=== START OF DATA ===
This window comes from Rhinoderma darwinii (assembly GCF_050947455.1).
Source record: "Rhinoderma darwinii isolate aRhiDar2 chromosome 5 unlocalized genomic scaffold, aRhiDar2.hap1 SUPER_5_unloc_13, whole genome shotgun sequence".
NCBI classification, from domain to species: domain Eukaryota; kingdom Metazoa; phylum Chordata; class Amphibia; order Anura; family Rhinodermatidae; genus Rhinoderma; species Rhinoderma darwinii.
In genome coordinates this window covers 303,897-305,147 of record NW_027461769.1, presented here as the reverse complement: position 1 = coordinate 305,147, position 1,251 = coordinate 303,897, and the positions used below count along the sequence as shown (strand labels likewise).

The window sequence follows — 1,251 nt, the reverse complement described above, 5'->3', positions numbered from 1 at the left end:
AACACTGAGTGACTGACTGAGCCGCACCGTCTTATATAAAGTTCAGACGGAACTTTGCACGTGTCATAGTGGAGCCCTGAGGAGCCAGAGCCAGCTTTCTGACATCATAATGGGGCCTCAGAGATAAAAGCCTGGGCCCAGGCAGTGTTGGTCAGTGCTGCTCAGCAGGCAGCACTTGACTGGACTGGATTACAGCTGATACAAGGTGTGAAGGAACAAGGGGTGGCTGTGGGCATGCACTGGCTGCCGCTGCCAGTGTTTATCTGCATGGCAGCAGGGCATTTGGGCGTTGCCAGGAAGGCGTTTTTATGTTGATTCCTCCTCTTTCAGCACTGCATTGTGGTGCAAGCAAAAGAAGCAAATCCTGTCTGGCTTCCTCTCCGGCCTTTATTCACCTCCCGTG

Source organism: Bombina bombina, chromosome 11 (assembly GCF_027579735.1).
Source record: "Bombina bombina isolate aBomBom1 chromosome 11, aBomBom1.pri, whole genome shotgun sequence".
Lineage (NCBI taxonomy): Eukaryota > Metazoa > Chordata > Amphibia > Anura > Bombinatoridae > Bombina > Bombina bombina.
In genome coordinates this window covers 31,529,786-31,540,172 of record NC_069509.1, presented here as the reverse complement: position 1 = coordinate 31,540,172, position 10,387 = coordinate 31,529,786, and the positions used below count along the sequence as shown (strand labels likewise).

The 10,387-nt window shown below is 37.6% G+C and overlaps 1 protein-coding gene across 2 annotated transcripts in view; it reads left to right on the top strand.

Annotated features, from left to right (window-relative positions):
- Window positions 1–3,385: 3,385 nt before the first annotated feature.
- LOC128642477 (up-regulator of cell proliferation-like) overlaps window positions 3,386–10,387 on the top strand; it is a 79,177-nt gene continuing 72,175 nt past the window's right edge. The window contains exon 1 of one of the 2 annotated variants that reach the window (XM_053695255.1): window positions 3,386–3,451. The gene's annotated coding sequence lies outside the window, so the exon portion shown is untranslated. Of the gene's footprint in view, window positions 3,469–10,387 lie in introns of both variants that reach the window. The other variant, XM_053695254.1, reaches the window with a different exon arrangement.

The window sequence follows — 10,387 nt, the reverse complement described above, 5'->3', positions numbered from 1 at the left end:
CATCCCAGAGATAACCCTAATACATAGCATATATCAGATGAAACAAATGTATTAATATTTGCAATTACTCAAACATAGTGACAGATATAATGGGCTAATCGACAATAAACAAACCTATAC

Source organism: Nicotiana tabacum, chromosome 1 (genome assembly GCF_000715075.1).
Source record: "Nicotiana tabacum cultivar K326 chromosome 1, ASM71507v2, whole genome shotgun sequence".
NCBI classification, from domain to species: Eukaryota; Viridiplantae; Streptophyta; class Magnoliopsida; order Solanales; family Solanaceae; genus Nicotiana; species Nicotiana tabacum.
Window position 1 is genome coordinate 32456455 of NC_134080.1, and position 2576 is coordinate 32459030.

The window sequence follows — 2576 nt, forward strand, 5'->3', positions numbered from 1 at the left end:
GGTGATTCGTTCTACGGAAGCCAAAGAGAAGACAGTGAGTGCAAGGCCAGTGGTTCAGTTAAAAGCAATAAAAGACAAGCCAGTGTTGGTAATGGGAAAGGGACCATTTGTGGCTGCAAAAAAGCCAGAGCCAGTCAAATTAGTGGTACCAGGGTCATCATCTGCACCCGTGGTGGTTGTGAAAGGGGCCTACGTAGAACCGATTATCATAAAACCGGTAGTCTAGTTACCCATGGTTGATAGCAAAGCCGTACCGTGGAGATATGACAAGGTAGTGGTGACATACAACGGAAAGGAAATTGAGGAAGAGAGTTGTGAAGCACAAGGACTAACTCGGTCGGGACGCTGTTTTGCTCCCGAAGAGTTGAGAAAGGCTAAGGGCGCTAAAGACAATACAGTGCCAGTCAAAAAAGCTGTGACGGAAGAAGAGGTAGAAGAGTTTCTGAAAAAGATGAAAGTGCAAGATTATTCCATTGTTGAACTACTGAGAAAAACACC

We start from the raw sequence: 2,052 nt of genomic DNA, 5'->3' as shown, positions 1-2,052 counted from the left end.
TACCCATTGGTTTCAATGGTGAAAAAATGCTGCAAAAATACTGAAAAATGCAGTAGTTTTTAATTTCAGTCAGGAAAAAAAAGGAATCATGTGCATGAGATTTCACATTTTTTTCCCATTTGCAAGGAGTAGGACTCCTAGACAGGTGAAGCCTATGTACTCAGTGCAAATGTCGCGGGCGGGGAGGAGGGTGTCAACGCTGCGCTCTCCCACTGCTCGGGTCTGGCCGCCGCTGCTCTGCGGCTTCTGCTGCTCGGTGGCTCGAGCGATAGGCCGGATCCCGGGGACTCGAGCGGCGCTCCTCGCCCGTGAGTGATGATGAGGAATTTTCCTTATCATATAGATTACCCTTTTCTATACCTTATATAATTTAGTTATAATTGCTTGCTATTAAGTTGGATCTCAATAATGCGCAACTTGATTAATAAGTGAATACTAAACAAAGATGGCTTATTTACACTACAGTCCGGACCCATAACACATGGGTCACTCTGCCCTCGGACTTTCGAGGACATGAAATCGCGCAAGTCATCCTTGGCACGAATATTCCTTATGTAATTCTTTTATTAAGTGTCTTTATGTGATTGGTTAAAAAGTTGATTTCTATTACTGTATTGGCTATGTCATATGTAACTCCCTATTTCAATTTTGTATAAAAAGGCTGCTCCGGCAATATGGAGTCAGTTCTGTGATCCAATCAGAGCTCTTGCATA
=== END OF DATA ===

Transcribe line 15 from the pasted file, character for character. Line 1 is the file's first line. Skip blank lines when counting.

The window sequence follows — 10,387 nt, the reverse complement described above, 5'->3', positions numbered from 1 at the left end: